Wednesday, February 27, 2013

Historical Fiction Virtual Book Tours - Lady of Ashes

Lady of Ashes by Christine Trent
Kensington Books 2013

Format? paperback
Source?  the publisher via Historical Fiction Virtual Book Tours

**FTC Disclosure - I received a complimentary copy of Lady of Ashes from the publisher in exchange for a review; however, the review below and the opinions therein are my own and offered without bias.

Title? Ashes to ashes...and all that entails...makes sense to me :)
Cover?  The cover made me first think that Lady of Ashes would be more of a ghost story...but it's not.  

I was reminded of?  Bess Crawford historical detective mysteries

What Now? I'm ready for the next one! This is a keeper for me, and I'm looking forward to lots more from Violet Morgan :)

Golden Lines

I killed a man today, and although I didn't mean to do it, I must confess that it wasn't unpleasant at all. (Prologue)

The half-hour before dinner has always been considered as the great ordeal through which the mistress, in giving a dinner-party, will either pass with flying colors, or, lose many of her laurels.
- Benton's Book of Household Management (45)

"If I hold a corpse in higher regard, it is because it is more respectful of me than my own husband, and doesn't see fit to criticize everything I do.  I also find that our deceased customers keep fewer secrets than you do. (63)

Gripping the lamp as a weapon that might somehow save her from whatever was burrowed in the coffin, she walked the walk of the damned toward it and cautiously peered inside, hoping she wasn't about to be strangled by some madman lying in wait for her. (96)

"Fletcher, sometimes I wonder how an idiot like you was born my brother."
"And I wonder how a prig such as yourself every became mine.  Peace, Brother?" He stuck out his hand.
Graham shook it.  "Peace. Against my better judgement." (163)

"Do you seek our signature for something, Lord Palmerston?"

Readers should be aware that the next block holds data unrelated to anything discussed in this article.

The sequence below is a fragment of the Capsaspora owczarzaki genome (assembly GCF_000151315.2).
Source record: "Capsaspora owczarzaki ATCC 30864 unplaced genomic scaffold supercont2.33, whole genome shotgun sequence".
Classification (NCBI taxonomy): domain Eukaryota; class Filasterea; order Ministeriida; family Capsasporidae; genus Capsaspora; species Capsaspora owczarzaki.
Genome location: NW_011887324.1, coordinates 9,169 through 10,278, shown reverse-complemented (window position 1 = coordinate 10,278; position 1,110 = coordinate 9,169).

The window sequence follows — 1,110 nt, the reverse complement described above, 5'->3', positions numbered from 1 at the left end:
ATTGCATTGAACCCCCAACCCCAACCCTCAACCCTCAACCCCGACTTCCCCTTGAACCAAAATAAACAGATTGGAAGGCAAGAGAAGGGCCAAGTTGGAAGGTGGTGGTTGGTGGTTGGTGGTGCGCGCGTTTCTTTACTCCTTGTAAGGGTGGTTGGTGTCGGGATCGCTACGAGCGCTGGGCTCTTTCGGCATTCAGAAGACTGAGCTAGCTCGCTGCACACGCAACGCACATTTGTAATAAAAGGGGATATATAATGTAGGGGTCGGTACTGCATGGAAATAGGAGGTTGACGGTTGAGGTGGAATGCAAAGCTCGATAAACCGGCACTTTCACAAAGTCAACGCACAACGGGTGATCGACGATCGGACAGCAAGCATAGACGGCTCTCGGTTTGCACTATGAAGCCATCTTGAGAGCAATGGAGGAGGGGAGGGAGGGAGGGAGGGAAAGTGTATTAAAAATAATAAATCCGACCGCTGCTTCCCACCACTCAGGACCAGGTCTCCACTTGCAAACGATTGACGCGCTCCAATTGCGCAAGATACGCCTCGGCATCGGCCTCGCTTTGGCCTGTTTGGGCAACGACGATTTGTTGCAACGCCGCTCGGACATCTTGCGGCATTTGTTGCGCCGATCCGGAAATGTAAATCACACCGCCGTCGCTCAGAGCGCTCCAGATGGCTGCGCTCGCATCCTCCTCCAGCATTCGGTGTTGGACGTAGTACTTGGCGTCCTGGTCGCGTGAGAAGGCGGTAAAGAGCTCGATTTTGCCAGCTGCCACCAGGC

"No, madam, I merely wanted you to hear from me about the state of things, especially since the criminals were related to the woman who-"
Victoria waved a hand. "Yes, yes, thank you.  We're tired now and wish to sleep." (235)

Death recognized no privilege of social station. (297)

Because I could not stop for Death,
He kindly stopped for me.
The Carriage held but just ourselves
And Immortality.
-Emily Dickinson (1830-1886), American poet (305)

Adams's family history, well ingrained in its members, had taught him that liberty from the British nation was always just a minor argument away from being threatened.  From the Revolutionary War, to the War of 1812, to the recent scrape over the Trent affair, Adams men were always in the thick of the physical and verbal battles with their English cousins. (325)

Blood is quite red,
Dead bodies turn blue, 
You shouldn't have noticed, 
What I didn't want you to. (337)

"...We thought this war was just going to last a few weeks or months, but now there seems to be no end in sight." (375)


Violet Morgan, Victorian undertaker, intelligent, confident, wife to prissy Graham, friend of the dead and those who love them (including Queen Victoria), and enemy of a serial murderer is caught up in constant chaos, none of which is her doing.  Between juggling her husband's family's business, helping those around her, being questioned by the authorities for unpatriotic activities, and raising a child she finds sleeping in one of the coffins one afternoon, Violet has her hands full.  While independent and a forward thinker, she also is an honorable and honest woman who loves her life, her family and her country and cannot look the other way when bodies begin turning up in questionable shape, even though it is not her place as a woman or an undertaker to question those in the medical profession.  Unfortunately for Violent, in the midst of everything else in her life, the murderer realizes that Violet is closing in and plans a special surprise just for her. 

What I Liked

The window into what Britains thought about the American Civil War as it was raging...and their tip-toeing around trying to stay out of it while still keeping up with exactly what was going they wouldn't be on the wrong side of whoever won.  "Neutrality" at its best :/

The snippets from various literature of the time related to either death or a woman's place in the home that served as an intro of sorts for each chapter...I found several favorites here :)

I'm not sure about the historical context of Queen Victoria and Prince Albert having any kind of communication or interaction with a commoner...especially a woman undertaker, so this was a little far-fetched to me...but I still liked it.  I did have some knowledge of the intensity of Queen Victoria's grief for her husband...grief that lasted the rest of her life, and I've always thought that was a sign of their true commitment to each other.  Not until this fictional work did I even consider the fact that she left a nation without a leader...even though she was still alive...and how complicated that was for those around her who could only take on a certain amount of responsibility dictated to them by law.